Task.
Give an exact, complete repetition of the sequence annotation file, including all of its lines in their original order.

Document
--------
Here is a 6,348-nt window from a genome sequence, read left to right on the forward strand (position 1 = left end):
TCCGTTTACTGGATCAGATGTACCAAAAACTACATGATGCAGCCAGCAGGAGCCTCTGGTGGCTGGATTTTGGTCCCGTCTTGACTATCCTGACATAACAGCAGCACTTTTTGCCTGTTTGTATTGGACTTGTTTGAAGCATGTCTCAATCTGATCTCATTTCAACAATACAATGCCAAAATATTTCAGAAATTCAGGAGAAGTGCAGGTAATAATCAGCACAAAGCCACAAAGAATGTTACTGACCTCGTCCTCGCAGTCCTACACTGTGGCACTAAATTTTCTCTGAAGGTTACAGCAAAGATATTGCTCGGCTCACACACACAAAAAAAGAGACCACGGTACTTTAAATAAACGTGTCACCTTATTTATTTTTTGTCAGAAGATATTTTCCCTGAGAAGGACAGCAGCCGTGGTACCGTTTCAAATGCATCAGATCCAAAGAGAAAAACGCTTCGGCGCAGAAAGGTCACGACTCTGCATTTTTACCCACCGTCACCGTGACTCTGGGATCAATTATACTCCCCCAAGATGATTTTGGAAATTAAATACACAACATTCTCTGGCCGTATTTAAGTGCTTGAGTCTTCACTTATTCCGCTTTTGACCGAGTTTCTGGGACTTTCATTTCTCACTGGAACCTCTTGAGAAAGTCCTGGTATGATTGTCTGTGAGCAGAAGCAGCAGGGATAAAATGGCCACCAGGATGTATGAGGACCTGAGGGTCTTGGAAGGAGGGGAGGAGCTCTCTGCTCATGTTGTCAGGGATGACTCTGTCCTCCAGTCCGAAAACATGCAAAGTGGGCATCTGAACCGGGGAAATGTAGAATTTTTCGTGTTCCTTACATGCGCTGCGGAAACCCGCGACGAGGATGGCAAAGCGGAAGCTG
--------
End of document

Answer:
Here is a 6,348-nt window from a genome sequence, read left to right on the forward strand (position 1 = left end):
TCCGTTTACTGGATCAGATGTACCAAAAACTACATGATGCAGCCAGCAGGAGCCTCTGGTGGCTGGATTTTGGTCCCGTCTTGACTATCCTGACATAACAGCAGCACTTTTTGCCTGTTTGTATTGGACTTGTTTGAAGCATGTCTCAATCTGATCTCATTTCAACAATACAATGCCAAAATATTTCAGAAATTCAGGAGAAGTGCAGGTAATAATCAGCACAAAGCCACAAAGAATGTTACTGACCTCGTCCTCGCAGTCCTACACTGTGGCACTAAATTTTCTCTGAAGGTTACAGCAAAGATATTGCTCGGCTCACACACACAAAAAAAGAGACCACGGTACTTTAAATAAACGTGTCACCTTATTTATTTTTTGTCAGAAGATATTTTCCCTGAGAAGGACAGCAGCCGTGGTACCGTTTCAAATGCATCAGATCCAAAGAGAAAAACGCTTCGGCGCAGAAAGGTCACGACTCTGCATTTTTACCCACCGTCACCGTGACTCTGGGATCAATTATACTCCCCCAAGATGATTTTGGAAATTAAATACACAACATTCTCTGGCCGTATTTAAGTGCTTGAGTCTTCACTTATTCCGCTTTTGACCGAGTTTCTGGGACTTTCATTTCTCACTGGAACCTCTTGAGAAAGTCCTGGTATGATTGTCTGTGAGCAGAAGCAGCAGGGATAAAATGGCCACCAGGATGTATGAGGACCTGAGGGTCTTGGAAGGAGGGGAGGAGCTCTCTGCTCATGTTGTCAGGGATGACTCTGTCCTCCAGTCCGAAAACATGCAAAGTGGGCATCTGAACCGGGGAAATGTAGAATTTTTCGTGTTCCTTACATGCGCTGCGGAAACCCGCGACGAGGATGGCAAAGCGGAAGCTG